Foreign Names and Words

This page deals with the problems that arise when you need to include a foreign word or name in your text.

Two cases are pretty easy. The first is when your language already has a translation, for example, the names Spain or Japan in English. Spain and Japan are English names for foreign countries, not foreign names.

The other easy case is the opposite: when there's no alternative to including the name in its language of origin. For example, if you want to go to the famous waterfalls on the Chinese-Vietnamese border, you're probably better off carrying a piece of paper with 板約 than trying to figure out whether to pronounce it Bản Giốc (Vietnamese), Báanjoek (Cantonese), Bǎnyuē (Chinese), or the equivalent in Pinghua or Zhuang.

But in between are many cases where we want to refer to Łódź or bruschetta in passing. These are both examples of false friends: Łódź is pronounced woodge, and the sch in bruschetta has an sk sound. Since Musa letters represent the same sound in every language, there are no false friends. However, if we simply write the word in Musa as it's written in its native language, we may encounter unfamiliar letters or a different gait. Nonetheless, people should still be able to read it correctly, and that makes it much easier to look up.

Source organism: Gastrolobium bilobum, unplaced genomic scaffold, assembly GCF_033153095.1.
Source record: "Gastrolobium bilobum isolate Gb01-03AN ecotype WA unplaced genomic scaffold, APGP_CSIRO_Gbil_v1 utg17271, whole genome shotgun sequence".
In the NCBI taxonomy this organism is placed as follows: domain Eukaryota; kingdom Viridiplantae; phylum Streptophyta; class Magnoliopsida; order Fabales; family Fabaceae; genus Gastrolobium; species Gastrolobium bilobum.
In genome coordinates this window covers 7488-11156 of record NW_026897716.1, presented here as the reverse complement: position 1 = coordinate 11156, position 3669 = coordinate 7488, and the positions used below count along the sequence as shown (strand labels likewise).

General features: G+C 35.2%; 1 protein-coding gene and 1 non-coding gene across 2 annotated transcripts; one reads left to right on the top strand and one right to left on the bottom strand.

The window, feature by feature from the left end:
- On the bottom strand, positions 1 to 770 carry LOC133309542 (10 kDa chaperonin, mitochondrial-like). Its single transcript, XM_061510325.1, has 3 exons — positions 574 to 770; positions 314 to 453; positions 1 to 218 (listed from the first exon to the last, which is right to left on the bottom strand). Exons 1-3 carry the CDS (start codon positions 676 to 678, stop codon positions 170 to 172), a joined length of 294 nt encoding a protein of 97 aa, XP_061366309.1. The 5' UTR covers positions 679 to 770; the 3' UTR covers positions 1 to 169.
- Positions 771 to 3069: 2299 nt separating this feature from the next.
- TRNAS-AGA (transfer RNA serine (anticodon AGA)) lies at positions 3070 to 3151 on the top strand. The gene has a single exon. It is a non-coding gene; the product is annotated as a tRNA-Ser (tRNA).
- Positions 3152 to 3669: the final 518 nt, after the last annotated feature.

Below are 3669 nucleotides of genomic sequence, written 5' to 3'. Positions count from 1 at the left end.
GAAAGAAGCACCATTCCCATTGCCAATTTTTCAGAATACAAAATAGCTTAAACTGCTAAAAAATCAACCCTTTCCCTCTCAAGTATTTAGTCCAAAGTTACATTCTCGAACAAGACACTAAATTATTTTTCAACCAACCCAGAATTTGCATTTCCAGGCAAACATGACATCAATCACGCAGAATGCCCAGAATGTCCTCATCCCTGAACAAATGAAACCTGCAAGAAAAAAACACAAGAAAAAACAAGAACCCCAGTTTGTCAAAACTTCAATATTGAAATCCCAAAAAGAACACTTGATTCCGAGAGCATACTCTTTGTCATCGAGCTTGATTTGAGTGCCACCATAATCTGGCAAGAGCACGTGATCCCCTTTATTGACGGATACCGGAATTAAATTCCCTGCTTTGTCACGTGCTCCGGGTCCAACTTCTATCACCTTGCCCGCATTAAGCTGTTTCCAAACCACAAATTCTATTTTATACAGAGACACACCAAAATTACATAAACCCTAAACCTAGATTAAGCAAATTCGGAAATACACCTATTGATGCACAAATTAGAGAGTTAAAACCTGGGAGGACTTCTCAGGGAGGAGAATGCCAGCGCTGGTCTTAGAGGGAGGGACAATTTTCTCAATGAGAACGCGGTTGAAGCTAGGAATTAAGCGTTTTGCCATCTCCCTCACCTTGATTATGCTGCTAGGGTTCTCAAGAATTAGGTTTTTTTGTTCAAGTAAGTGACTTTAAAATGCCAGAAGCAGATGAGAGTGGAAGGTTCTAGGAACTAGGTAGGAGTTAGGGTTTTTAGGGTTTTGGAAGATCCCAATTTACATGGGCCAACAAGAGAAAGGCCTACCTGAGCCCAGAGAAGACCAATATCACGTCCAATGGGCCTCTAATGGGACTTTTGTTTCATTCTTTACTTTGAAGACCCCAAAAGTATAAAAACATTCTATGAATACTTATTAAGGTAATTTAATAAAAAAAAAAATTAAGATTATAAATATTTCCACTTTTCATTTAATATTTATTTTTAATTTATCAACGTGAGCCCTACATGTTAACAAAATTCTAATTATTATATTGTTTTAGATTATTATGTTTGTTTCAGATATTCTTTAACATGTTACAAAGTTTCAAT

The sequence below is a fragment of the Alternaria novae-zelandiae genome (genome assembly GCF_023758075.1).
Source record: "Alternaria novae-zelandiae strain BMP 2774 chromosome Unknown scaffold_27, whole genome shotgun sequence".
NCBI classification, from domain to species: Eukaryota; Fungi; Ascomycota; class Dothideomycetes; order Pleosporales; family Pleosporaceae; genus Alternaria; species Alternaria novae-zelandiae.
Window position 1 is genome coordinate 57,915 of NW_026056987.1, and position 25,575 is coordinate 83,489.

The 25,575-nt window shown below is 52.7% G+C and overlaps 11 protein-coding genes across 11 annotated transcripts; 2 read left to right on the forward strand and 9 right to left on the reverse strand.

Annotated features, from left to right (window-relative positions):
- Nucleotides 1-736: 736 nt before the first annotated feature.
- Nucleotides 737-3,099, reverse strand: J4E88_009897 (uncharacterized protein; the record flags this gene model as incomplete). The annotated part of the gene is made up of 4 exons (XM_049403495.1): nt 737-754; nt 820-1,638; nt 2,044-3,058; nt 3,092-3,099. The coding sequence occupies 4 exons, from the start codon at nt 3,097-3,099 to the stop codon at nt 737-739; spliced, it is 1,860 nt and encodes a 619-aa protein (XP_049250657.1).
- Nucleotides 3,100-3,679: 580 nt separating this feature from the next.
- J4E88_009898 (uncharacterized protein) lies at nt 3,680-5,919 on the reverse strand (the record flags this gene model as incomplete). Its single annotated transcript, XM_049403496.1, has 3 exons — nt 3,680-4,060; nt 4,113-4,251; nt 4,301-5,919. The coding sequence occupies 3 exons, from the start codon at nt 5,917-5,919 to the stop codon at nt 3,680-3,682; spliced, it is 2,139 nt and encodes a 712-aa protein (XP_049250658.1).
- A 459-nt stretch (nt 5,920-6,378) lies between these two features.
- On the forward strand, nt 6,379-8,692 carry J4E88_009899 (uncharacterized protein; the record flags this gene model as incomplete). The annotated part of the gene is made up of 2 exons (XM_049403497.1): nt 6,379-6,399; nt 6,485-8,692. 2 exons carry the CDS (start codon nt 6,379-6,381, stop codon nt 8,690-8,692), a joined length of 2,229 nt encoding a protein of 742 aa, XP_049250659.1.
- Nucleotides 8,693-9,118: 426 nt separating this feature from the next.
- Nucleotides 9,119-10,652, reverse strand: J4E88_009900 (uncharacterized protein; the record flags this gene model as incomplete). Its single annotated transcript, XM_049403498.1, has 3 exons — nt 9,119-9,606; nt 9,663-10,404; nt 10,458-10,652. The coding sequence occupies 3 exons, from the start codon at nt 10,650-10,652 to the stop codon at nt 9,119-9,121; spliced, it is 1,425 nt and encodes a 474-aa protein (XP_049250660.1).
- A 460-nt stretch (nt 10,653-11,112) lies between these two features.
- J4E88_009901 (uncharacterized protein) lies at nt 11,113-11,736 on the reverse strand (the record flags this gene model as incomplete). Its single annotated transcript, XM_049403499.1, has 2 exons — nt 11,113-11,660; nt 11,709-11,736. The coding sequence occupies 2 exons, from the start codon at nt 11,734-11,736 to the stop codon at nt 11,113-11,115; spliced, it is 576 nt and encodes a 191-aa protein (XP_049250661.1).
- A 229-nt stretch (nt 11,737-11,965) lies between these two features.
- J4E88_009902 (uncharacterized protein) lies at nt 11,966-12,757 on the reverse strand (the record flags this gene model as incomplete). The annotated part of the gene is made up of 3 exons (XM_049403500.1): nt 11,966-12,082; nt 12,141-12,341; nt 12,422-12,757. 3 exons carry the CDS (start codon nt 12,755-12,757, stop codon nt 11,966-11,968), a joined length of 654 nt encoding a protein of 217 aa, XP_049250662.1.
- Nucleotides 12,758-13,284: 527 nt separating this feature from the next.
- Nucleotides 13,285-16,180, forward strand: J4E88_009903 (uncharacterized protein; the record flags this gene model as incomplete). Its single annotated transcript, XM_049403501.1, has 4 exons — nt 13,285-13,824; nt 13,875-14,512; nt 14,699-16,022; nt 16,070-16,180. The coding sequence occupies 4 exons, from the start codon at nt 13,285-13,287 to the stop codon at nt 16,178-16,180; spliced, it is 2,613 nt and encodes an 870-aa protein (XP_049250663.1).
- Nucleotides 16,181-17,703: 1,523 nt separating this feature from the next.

Another alternative is to write it in Musa as we pronounce it in our language. For example, the name 毛泽东 used to be transcribed as Mao Tse-Tung, using the Wade-Giles romanization. That does a pretty good job of getting an English speaker to pronounce the name in a recognizable way. Now, we tend to write it in the official pinyin romanization as Máo Zédōng, which doesn't. In Musa, we could write his name in Chinese as , or we could write the "English pronunciation" as  in Alphabet gait. The latter uses only English sounds and omits tones, but it's about as close as we can get within those constraints, and it fits easily in our mouths and on our pages.

But you should be clear about which you're doing! The worst thing you can do is mix up the two approaches, for example writing Mao's name as  (reading the pinyin as if it was English). In Japanese, we can call him ・ but not  (a Japanese reading of the Chinese characters).

For more discussion of the differences between translation, transcription, transliteration and romanization, visit this page.

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